The U.S. Department of Energy’s (DOE) produced water optimization program, PARETO, developed by NETL and Lawrence Berkeley National Laboratory (LBNL), was named a winner in Hart Energy’s 2022 Special Meritorious Awards for Engineering Innovation (MEAs) for its water management capabilities.
PARETO, a free and open-source software tool, is an optimization framework for onshore produced water management that is meant to empower practitioners, researchers and policymakers to identify cost-effective and environmentally sustainable ways to manage, treat and beneficially reuse, when possible, produced water from oil and gas operations.
Given user-provided water production, demand and transportation data, PARETO can help determine where and how to build out produced water infrastructure while simultaneously improving the coordination of water deliveries over time. The framework is innately designed to help organizations recognize opportunities for minimizing fresh and brackish water consumption by maximizing produced water reuse in active oil and gas development areas. PARETO is Python-based and is publicly available via GitHub.
Large oil and gas operators spend hundreds of millions of dollars annually on transporting, reusing or disposing water associated with oil and gas development activities, which significantly affects their operating expenses. Yet, few energy companies have reported to be leveraging optimization technology for produced water management in practice.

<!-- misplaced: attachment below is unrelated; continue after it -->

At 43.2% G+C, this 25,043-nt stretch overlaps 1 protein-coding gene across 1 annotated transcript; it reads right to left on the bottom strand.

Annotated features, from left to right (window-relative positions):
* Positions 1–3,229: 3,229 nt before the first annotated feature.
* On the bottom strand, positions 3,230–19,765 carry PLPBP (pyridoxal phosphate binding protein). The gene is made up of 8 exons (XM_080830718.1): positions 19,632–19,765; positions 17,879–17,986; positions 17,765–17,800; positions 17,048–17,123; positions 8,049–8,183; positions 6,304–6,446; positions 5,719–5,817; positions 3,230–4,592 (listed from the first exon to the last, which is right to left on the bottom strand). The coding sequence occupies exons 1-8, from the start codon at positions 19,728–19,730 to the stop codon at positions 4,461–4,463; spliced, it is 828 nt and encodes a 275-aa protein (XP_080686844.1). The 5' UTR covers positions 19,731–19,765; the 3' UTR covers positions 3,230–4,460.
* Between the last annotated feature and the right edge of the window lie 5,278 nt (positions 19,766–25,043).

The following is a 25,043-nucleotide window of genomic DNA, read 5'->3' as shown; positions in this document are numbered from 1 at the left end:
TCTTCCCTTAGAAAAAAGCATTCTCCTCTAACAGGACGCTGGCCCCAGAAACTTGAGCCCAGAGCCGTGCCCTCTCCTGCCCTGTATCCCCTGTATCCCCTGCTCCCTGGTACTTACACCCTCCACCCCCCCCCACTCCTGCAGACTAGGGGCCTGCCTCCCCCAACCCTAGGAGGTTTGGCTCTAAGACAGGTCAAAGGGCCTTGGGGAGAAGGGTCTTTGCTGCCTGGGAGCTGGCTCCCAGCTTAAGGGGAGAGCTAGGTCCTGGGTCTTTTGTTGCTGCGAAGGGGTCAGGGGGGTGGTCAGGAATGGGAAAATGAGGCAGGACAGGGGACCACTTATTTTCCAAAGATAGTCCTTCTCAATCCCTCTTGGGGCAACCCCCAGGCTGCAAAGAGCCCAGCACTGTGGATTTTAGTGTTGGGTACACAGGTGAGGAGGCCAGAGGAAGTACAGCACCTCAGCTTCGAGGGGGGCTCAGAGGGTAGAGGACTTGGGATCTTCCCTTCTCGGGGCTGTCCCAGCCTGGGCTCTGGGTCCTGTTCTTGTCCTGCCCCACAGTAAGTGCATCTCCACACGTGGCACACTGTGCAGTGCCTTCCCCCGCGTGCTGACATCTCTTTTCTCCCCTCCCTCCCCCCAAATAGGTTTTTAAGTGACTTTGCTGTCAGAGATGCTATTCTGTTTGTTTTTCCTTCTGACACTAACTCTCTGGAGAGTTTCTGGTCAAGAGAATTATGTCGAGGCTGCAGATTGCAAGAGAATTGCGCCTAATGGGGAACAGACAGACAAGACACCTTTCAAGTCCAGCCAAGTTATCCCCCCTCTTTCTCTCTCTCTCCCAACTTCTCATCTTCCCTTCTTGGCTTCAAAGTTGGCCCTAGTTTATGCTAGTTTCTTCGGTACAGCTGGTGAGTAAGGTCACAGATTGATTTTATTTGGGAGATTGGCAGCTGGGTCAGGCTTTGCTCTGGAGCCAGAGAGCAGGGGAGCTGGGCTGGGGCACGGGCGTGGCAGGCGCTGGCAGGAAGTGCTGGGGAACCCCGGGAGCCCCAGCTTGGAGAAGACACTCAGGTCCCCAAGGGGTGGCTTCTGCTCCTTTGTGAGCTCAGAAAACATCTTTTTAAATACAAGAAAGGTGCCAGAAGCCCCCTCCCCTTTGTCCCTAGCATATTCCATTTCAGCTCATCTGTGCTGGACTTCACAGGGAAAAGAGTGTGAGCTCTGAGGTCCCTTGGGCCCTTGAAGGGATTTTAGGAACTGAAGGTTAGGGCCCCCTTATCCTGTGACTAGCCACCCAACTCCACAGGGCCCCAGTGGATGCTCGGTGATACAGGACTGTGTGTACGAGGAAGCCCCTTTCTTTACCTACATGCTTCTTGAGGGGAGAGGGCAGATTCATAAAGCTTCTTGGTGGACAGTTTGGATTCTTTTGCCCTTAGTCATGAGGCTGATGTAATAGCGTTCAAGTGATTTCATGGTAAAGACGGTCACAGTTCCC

To address these challenges, in 2021, DOE launched a three-year, $5 million produced water optimization initiative called “Project PARETO” specifically for produced water management and beneficial reuse. NETL and LBNL collaborated with natural gas producer Olympus Energy to develop the software. Olympus Energy, a privately owned company that specializes in upstream development of natural gas resources, is active in the core Marcellus, Utica and Upper Devonian formations across southwestern Pennsylvania.
“This award speaks volumes about the good PARETO can accomplish in energy-producing regions across the United States,” said NETL’s Markus Drouven, Ph.D., technical director for Project PARETO. “PARETO is an example of what’s possible when DOE’s national labs and private industry work together.”
Ultimately, PARETO is expected to become an optimization-based decision-support application that can provide users with specific and actionable recommendations on: (1) where to build water pipelines and how to size them, (2) how produced water deliveries should be coordinated, (3) which treatment technologies to select, where to place them and how to size the respective plants, (4) which beneficial reuse options to consider (for example, agricultural reuse or the extraction of critical minerals), and (5) how to distribute treated produced water and/or concentrated brine to potential end users (farmers or mining companies).
From an environmental perspective, PARETO is expected to help organizations (1) improve the utilization of existing produced water infrastructure (including pipelines and storage facilities), (2) facilitate increased piping of produced water instead of trucking, (3) reduce the injection of produced water into the subsurface, (4) decrease freshwater consumption for oil and gas development activities, (5) identify beneficial reuse options within and outside the oil and gas industry and (6) explore opportunities to extract critical minerals, such as lithium, from produced water.
NETL is a U.S. Department of Energy national laboratory that drives innovation and delivers technological solutions for an environmentally sustainable and prosperous energy future. By leveraging its world-class talent and research facilities, NETL is ensuring affordable, abundant and reliable energy that drives a robust economy and national security, while developing technologies to manage carbon across the full life cycle, enabling environmental sustainability for all Americans.